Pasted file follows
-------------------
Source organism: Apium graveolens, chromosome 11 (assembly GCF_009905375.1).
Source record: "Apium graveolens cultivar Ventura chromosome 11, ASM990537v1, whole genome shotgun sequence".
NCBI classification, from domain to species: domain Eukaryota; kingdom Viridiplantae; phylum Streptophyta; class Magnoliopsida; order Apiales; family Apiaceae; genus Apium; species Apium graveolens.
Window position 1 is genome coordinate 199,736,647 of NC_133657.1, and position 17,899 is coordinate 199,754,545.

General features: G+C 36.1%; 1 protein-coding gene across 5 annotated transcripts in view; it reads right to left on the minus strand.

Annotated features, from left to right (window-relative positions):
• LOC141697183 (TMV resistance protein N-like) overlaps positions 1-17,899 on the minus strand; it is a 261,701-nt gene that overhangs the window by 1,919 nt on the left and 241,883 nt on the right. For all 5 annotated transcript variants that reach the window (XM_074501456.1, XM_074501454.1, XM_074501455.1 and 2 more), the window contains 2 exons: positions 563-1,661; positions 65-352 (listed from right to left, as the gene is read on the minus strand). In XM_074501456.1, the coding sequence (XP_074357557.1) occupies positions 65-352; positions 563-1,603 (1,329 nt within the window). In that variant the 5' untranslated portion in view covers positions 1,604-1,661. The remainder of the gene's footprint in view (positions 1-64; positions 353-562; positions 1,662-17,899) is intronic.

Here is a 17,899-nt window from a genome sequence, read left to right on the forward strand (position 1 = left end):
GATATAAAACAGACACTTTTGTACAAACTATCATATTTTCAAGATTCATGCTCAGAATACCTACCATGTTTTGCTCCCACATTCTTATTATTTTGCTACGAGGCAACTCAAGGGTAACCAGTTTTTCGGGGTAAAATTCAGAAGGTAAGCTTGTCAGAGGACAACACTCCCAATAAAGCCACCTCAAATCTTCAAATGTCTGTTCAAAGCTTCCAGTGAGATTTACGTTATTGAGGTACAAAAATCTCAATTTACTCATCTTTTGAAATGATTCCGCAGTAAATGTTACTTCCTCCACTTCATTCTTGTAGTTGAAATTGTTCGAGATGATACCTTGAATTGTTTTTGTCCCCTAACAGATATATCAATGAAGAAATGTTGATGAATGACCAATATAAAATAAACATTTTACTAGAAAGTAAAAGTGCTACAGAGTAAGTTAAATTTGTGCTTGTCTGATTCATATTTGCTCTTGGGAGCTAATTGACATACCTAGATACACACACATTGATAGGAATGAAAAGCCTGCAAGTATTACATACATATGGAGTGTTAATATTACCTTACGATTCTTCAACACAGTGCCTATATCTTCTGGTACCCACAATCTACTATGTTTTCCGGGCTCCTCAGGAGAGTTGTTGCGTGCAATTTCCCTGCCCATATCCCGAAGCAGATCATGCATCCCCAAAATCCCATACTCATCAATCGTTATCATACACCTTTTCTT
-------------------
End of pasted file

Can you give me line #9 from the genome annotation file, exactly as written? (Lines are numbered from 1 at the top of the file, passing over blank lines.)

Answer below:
GATATAAAACAGACACTTTTGTACAAACTATCATATTTTCAAGATTCATGCTCAGAATACCTACCATGTTTTGCTCCCACATTCTTATTATTTTGCTACGAGGCAACTCAAGGGTAACCAGTTTTTCGGGGTAAAATTCAGAAGGTAAGCTTGTCAGAGGACAACACTCCCAATAAAGCCACCTCAAATCTTCAAATGTCTGTTCAAAGCTTCCAGTGAGATTTACGTTATTGAGGTACAAAAATCTCAATTTACTCATCTTTTGAAATGATTCCGCAGTAAATGTTACTTCCTCCACTTCATTCTTGTAGTTGAAATTGTTCGAGATGATACCTTGAATTGTTTTTGTCCCCTAACAGATATATCAATGAAGAAATGTTGATGAATGACCAATATAAAATAAACATTTTACTAGAAAGTAAAAGTGCTACAGAGTAAGTTAAATTTGTGCTTGTCTGATTCATATTTGCTCTTGGGAGCTAATTGACATACCTAGATACACACACATTGATAGGAATGAAAAGCCTGCAAGTATTACATACATATGGAGTGTTAATATTACCTTACGATTCTTCAACACAGTGCCTATATCTTCTGGTACCCACAATCTACTATGTTTTCCGGGCTCCTCAGGAGAGTTGTTGCGTGCAATTTCCCTGCCCATATCCCGAAGCAGATCATGCATCCCCAAAATCCCATACTCATCAATCGTTATCATACACCTTTTCTT